17

How could I merge two hashes that results in no new keys, meaning the merge would merge keys that exist in both hashes?

For example, I want the following:

h = {:foo => "bar"}
j = {:foo => "baz", :extra => "value"}

puts h.merge(j)    # {:foo => "baz"}

I'm looking for a really clean way of doing this as my current implementation is pretty messy.

4
  • This is like a hash intersection. What do you want to happen with key/value pairs with different values? For example: h = {:foo => "value1"}; j={:foo=>"value2", :extra=>"value"}
    – Ron Gejman
    Jan 28, 2011 at 5:23
  • @Ron Gejman - I just want to throw them out. But you have sparked my interest. Is there some hash/enumerable method that would return two hashes (one with the duplicate keys and another with the leftovers)?
    – elmt
    Jan 28, 2011 at 6:03
  • No, but it's easy to get using something along the lines of DigitalRoss's answer. Just save to two different hashes—one for matches and one for non-matches.
    – Ron Gejman
    Jan 28, 2011 at 6:07
  • Based on your accepted answer, it sounds like you don't want intersection, but you want the resulting hash to have exactly the same keys as the first hash "h", but with values updated from the second hash "j".
    – Kelvin
    May 20, 2011 at 15:41

5 Answers 5

15

You could remove keys that weren't in the first hash from the second hash, then merge:

h.merge j.select { |k| h.keys.include? k }

Unlike my edited-out alternative, this is safe if you decide to change it to a merge! or update.

6
  • (removed my downvote, and changed it to an upvote. I got confused about merge)
    – Ken Bloom
    Jan 28, 2011 at 5:25
  • This gives a warning on my machine—Hash.select takes in a block with two arguments (|k,v|).
    – Ron Gejman
    Jan 28, 2011 at 5:27
  • 1
    Oh, whoops, I write Ruby 1.9. Jan 28, 2011 at 5:27
  • See my answer re Hash#select in 1.8.x vs. 1.9.x.
    – Ron Gejman
    Jan 28, 2011 at 5:37
  • 2
    @elmt, @yjerem, @ron-gejman Note that h.keys.include?(k) is the same as h.key?(k) but the latter should perform better because it avoids the linear search of the keys array.
    – Kelvin
    May 20, 2011 at 15:56
11

If you're using activesupport (part of rails), you can take advantage of 2 extra methods on Hash:

  • Hash#slice takes the desired keys as separate arguments (not an array of keys) and returns a new hash with just the keys you asked for.
  • Hash#except takes the same arguments as slice, but returns a new hash with keys that were not in the arguments.

First load activesupport:

require 'active_support/core_ext'

Merge only entries from j whose keys are already in h (i.e. modify, but don't add any or remove entries in h):

h.merge(j.slice(*h.keys))

Example:

ignore_new = ->(h, j) { h.merge(j.slice(* h.keys)) }
ignore_new.({a: 1, b: 2, c: 3}, {b: 10, c: 11, d: 12})
# => {:a=>1, :b=>10, :c=>11}

Get the leftovers from j that weren't in h:

j.except(*h.keys)

Bonus:

If you want true intersection, meaning you want a result that only has keys that are in common between the 2 hashes, do this:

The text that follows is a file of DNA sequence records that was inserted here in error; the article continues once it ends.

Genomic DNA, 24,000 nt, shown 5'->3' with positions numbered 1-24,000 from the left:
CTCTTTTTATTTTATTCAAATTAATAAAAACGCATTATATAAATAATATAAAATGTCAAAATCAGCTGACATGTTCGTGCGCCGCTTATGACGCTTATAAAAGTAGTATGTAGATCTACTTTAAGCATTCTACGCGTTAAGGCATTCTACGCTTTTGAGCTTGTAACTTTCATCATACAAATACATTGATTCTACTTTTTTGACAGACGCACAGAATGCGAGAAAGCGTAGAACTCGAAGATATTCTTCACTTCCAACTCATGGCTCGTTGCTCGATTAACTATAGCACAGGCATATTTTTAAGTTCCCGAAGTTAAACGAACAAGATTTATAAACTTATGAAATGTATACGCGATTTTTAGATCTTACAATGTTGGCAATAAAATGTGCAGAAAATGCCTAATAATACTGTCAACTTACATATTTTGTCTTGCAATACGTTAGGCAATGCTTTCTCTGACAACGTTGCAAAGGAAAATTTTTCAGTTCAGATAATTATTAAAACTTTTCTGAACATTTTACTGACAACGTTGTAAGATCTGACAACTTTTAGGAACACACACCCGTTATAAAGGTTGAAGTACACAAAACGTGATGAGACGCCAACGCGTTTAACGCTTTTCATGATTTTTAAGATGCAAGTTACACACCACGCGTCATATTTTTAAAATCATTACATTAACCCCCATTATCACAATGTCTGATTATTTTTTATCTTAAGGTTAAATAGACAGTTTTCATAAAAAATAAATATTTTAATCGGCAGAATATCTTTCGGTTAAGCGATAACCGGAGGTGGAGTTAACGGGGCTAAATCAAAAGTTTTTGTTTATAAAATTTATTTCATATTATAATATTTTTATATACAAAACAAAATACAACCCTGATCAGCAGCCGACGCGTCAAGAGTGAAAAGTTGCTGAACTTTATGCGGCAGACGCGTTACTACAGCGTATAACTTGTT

h.merge(j).slice(* ( h.keys & j.keys ) )

Example:

intersect = ->(h, j) { h.merge(j).slice(* (h.keys & j.keys) ) }
intersect.({a: 1, b: 2, c: 3}, {b: 10, c: 11, d: 12})
# => {:b=>10, :c=>11}

and leftovers from h that weren't in j:

h.except(*j.keys)

You may also want to use activesupport's HashWithIndifferentAccess if you want string & symbol key-access to be considered equivalent.

Note that none of the above examples change the original hashes; new hashes are returned instead.

8

Yjerem's answer works in Ruby 1.9, but not in 1.8.x. In 1.8.x the Hash#select method returns an array. Hash#reject returns a hash.

h.reject { |k,v| !j.keys.include? k }

If you want to keep only key-value pairs that have identical values, you can do this:

h.reject { |k,v| j[k] != h[k] }

The edge case there is nils. If you are storing nils in your Hash then you have to do this:

h.reject { |k,v| !j.has_key? k or j[k] != h[k] }
1
  • Yep. It's forward compatible with 1.9 too.
    – Ron Gejman
    Jan 28, 2011 at 6:09
0
[h].inject({}) { |m,e| e.merge(j) { |k,o,n| m[k] = n }; m}

or

[{}].inject(h) { |m,e| m.merge(j) { |k,o,n| e[k] = n }; e}

or (probably the best, but not technically a single expression) ...

t = {}; h.merge(j) { |k,o,n| t[k] = n }; t
-1

The more customized way of doing this is:

 h = {"foo"=> "bar"}

 j = {"foo" => "baz", "extra" => "value"}


 k = h.merge(j)
result:  {"foo"=>"baz", "extra"=>"value"}

Here the key "foo" in the second hash is overriding the "foo" in first hash.But if you want to keep the old value i.e bar or if you want keep the new value i.e "baz"? You can do something like this:

  k = h.merge(j){|key, old, new| old}
 result: {"foo"=>"bar", "extra"=>"value"}


k = h.merge(j){|key, old, new| new}

result: {"foo"=>"baz", "extra"=>"value"}
1
  • The question asks for an intersection of the keys. The result should be {:foo => "baz"}, not {"foo"=>"baz", "extra"=>"value"}
    – AndrewKS
    Jan 12, 2016 at 1:42

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